Cajun Shrimp & Cauliflower “Grits”

IMG_2212

I spent the day cleaning up after my little pig pens after they blew in from college like a whirlwind, and when the dust settled, the house was in dire need of some TLC.
It was quickly approaching the dinner hour and I needed something quick and easy to whip up.
My answer? Open the fridge and see what the options are.
A head of organic cauliflower? I can use that.
I always have basics on hand, onions, frozen shrimp, butter, cream, parsley, stock, and grated parmesan. A well stocked pantry is a saving grace.
That, and my girlfriend just came back from New Orleans with a gift of Cajun Seasoning!

(Ingredients List is at the bottom)

First? Get the shrimp thawing.
The FDA will not approve of my method, but I’ve been cooking for decades, have a degree in Microbiology, and I have more than a few food safety courses under my belt. So, my ‘official’ recommendation is for you is to defrost your shrimp in the fridge, as per the government protocols. (Which is fine if you are planning out this meal in advance)
But for me? All too many of my dishes in the summertime are impromptu. I use a ‘quick-defrost’ I’ve come up with over the years. I put down some parchment paper onto my granite, lay the shrimp out in a single layer and flip after the ice melts off the bottom. I wait until the same happens on the other side, peel any excess ice off (they are still nice and cold, but flexible) and I always pull the vein out of the bottom. I know that many bags of shrimp are labeled ‘deveined’ but honestly? I think they just starve the shrimp so there is less poop. As the resident super taster, I can taste it, and I don’t like it. So I remove it. With a nice sharp pairing knife. I always sanitize my surface after. I highly recommend you do too. No one wants to ruin a good meal (and night) by offering it to the porcelain gods later.

Then, pop those little shrimps into the fridge to wait until you’re ready to use. This whole process takes about 10, maybe 15 mins max. The key is to never let them get cool. They must still be cold. If you have any concerns: DO NOT USE THIS METHOD!

Next up grab a container of chicken stock and get that chopped up head of cauliflower cooking in a pot. My pot was a 1.5 quart because my head of cauliflower was small. (While your shrimp is thawing the cauliflower is simmering) Add some salt to the stock.

While that is burbling away, slice some onions. I happened to have a yellow onion on hand, but a red, white or sweet would all work.

When the cauliflower is tender, drain really well. (You can save the stock and make a soup, or feed it to your dogs in their bowl. Not saying that’s what I did (wink, wink)….but its an option.)
Take that drained cauliflower (I always think of Arnold Schwarzenegger and his KALI-for-nia, and giggle a bit) and mash it. Don’t puree it, just mash it with a potato masher. I like it kinda textural, because it reminds me of grits, but mash it so there are no big pieces. Small, and granular is what you are going for. Back in the pan, cook it just a bit to reduce and concentrate the liquids that remain. Then, when looking a smidge dry, add a little dollop of cream and a sprinkle of parmesan, season to taste and set aside, covered.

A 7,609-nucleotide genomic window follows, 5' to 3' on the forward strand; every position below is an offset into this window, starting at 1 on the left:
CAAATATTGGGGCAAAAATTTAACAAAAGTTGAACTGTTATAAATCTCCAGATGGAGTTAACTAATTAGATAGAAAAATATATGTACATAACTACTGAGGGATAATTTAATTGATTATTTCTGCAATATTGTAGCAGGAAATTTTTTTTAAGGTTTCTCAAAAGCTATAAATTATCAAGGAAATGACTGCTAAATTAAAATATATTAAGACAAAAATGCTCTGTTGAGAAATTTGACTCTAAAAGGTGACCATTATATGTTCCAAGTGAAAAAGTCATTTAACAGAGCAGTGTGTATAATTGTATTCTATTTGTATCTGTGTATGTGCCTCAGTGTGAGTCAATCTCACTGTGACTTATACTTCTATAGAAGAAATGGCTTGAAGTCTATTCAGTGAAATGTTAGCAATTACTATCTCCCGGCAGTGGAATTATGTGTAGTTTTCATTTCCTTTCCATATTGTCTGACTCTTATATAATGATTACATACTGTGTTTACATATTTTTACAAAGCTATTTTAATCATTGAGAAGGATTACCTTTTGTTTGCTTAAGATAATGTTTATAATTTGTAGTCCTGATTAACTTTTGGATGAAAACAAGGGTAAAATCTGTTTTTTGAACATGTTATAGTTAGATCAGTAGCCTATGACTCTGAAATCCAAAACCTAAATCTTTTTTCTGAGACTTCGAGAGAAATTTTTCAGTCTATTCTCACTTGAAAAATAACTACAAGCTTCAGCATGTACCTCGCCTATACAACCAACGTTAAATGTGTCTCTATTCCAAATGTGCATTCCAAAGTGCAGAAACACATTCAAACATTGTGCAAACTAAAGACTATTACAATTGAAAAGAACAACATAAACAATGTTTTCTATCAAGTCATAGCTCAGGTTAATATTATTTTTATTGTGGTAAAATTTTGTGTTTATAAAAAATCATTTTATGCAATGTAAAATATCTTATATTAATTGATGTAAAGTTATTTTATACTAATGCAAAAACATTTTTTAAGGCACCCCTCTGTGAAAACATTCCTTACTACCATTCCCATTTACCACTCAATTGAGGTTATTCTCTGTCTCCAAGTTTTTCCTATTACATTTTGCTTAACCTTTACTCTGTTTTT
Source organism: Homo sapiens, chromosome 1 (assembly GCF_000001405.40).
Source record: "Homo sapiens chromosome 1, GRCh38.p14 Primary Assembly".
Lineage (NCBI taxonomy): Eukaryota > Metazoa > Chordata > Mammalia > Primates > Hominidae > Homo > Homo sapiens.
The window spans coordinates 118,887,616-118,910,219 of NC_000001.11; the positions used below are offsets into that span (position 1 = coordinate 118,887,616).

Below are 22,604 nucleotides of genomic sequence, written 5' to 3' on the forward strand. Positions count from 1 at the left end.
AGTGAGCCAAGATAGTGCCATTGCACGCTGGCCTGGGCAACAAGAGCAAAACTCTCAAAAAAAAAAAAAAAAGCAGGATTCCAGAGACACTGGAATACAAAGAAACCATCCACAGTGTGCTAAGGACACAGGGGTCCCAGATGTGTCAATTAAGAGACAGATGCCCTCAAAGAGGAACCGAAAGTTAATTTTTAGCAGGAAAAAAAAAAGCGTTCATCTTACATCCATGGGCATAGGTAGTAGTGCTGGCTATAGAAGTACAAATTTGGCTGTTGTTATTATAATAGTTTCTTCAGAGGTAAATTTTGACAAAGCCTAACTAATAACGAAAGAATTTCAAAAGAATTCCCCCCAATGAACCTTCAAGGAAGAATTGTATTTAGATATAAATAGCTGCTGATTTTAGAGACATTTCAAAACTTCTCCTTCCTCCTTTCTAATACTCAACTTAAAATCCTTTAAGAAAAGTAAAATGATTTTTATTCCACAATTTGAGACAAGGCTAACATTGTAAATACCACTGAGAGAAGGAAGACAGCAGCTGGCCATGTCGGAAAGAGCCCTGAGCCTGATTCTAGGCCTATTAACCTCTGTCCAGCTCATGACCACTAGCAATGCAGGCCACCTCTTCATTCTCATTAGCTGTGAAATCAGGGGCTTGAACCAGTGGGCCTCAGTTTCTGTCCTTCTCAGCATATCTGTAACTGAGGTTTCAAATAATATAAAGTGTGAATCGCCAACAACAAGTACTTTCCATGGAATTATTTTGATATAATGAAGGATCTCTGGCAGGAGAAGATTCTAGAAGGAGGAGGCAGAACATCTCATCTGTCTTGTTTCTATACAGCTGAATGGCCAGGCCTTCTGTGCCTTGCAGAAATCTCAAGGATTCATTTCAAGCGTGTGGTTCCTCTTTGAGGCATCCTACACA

Heat up a 12 inch saute pan to med-high heat. Add a little olive oil (regular, don’t waste extra virgin on cooking) and throw in the onions. You are just giving the onions a little color, not cooking until they are limp, especially if they are sweet onions. Take your shrimp out of the fridge, season to taste with your favorite Cajun seasoning and throw those in a single layer over the top of the onions. Toss and cook, flipping the shrimp as needed. You want them cooked through, not over-cooked, otherwise they turn to rubber. The cooking time will depend upon the size shrimp you use. I used 21-25 count (21-25 shrimp to a pound) and it took about 3 minutes or under. The smaller the shrimp, the faster they cook. They will be pink with no grey to them.

(**I say ‘season to taste’ because the Cajun seasoning I have is HOT. We like spicy, but some do not. If your seasoning is too hot, be sure to add a little salt before cooking. The less seasoning you use, the less salt you are adding, unless its a salt-less mix)
Garnish with the parsley near the end of cooking and again just before serving. Some will wilt and some will be fresh.

While the shrimp is cooking, turn on the flame for your ‘grits’ to warm them back up, uncovered. The pan is on only for a few minutes, just enough to warm it back up.  You are not cooking the grits, just reducing that cream a bit and making sure the consistency is pudding-like, not soupy. The chefs call this ‘tightening up’. I call it – concentrating the flavors and improving the texture! You can also microwave if you make these in advance or have leftovers from another meal.

Plate like the photo above and ENJOY!

To balance the heat, I made a creamy, quick-cucumber salad with diced cucumbers, sweet onions, lots of dill weed (yes, simple dried and jarred), dash of onion granules (Penzeys), and a couple spoonfuls of Creme Fraiche. (Ok, so i have a REALLY well stocked pantry) Season to taste. You can also use Fage Plain yogurt, or sour cream. When you salt the cucumbers, they release some water, so you want something a little thick, because the water released will thin it, quite a bit.

That’s it. It really is that simple to throw together a quick meal at the end of the day, and an even easier option to entertain in style…without spending your day in the kitchen!
With dishes as easy as this…there is no reason to keep good food and easy entertaining only for the weekends!
(If you make this ‘recipe’, please give me feedback. I’m always trying to make cooking easier, and more understandable.)

Shrimp n’ Grits for 2

Grits:
1 Head Cauliflower
4 cups (1 box) chicken stock
1 tbsp salt